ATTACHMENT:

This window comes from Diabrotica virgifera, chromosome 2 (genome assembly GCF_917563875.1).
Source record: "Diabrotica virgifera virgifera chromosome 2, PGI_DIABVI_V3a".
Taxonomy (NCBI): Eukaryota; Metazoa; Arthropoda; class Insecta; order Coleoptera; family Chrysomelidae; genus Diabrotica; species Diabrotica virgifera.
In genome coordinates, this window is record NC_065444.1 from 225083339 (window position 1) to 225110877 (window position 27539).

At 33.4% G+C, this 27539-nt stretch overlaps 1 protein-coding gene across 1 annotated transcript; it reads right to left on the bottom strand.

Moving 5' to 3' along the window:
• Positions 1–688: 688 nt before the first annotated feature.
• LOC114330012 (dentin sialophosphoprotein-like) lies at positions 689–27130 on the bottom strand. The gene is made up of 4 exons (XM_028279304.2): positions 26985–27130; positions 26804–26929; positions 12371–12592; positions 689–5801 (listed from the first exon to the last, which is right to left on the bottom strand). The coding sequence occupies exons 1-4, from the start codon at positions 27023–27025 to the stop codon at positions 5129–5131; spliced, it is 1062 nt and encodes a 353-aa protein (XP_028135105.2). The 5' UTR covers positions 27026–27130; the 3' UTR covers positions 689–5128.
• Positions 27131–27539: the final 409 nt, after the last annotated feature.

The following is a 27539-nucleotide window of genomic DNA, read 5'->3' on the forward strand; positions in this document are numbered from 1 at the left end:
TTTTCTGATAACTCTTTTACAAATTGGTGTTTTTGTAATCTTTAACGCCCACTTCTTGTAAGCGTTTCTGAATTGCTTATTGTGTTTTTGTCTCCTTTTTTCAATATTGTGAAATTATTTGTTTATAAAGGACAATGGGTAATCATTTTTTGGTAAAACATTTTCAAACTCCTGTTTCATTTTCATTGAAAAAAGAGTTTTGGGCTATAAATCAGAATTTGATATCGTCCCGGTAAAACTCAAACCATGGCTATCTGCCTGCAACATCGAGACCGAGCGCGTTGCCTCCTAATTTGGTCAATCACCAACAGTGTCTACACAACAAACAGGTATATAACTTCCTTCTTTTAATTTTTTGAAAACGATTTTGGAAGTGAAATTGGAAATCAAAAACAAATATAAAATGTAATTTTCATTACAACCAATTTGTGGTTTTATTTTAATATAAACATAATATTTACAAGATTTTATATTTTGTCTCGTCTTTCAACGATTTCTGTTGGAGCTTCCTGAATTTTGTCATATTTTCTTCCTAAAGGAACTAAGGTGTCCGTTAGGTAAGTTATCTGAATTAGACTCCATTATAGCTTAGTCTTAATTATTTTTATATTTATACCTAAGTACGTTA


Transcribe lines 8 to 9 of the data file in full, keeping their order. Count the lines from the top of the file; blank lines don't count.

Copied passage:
• LOC114330012 (dentin sialophosphoprotein-like) lies at positions 689–27130 on the bottom strand. The gene is made up of 4 exons (XM_028279304.2): positions 26985–27130; positions 26804–26929; positions 12371–12592; positions 689–5801 (listed from the first exon to the last, which is right to left on the bottom strand). The coding sequence occupies exons 1-4, from the start codon at positions 27023–27025 to the stop codon at positions 5129–5131; spliced, it is 1062 nt and encodes a 353-aa protein (XP_028135105.2). The 5' UTR covers positions 27026–27130; the 3' UTR covers positions 689–5128.
• Positions 27131–27539: the final 409 nt, after the last annotated feature.